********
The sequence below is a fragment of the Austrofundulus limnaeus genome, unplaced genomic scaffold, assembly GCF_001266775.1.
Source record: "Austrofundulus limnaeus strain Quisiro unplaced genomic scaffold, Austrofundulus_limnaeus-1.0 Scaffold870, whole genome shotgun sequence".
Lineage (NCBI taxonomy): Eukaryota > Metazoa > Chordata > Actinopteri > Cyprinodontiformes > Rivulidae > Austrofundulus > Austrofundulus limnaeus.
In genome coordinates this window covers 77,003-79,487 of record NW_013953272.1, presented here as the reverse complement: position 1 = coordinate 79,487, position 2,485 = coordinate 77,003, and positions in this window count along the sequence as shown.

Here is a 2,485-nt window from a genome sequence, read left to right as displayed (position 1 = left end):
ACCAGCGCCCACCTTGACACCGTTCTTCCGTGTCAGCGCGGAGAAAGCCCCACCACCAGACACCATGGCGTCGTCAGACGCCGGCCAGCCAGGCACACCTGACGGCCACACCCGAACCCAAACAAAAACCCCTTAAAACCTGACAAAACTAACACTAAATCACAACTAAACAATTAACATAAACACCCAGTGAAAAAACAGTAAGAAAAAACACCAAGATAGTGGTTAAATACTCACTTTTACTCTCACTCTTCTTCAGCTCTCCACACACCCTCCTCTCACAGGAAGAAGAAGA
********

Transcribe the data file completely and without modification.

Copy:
The sequence below is a fragment of the Austrofundulus limnaeus genome, unplaced genomic scaffold, assembly GCF_001266775.1.
Source record: "Austrofundulus limnaeus strain Quisiro unplaced genomic scaffold, Austrofundulus_limnaeus-1.0 Scaffold870, whole genome shotgun sequence".
Lineage (NCBI taxonomy): Eukaryota > Metazoa > Chordata > Actinopteri > Cyprinodontiformes > Rivulidae > Austrofundulus > Austrofundulus limnaeus.
In genome coordinates this window covers 77,003-79,487 of record NW_013953272.1, presented here as the reverse complement: position 1 = coordinate 79,487, position 2,485 = coordinate 77,003, and positions in this window count along the sequence as shown.

Here is a 2,485-nt window from a genome sequence, read left to right as displayed (position 1 = left end):
ACCAGCGCCCACCTTGACACCGTTCTTCCGTGTCAGCGCGGAGAAAGCCCCACCACCAGACACCATGGCGTCGTCAGACGCCGGCCAGCCAGGCACACCTGACGGCCACACCCGAACCCAAACAAAAACCCCTTAAAACCTGACAAAACTAACACTAAATCACAACTAAACAATTAACATAAACACCCAGTGAAAAAACAGTAAGAAAAAACACCAAGATAGTGGTTAAATACTCACTTTTACTCTCACTCTTCTTCAGCTCTCCACACACCCTCCTCTCACAGGAAGAAGAAGA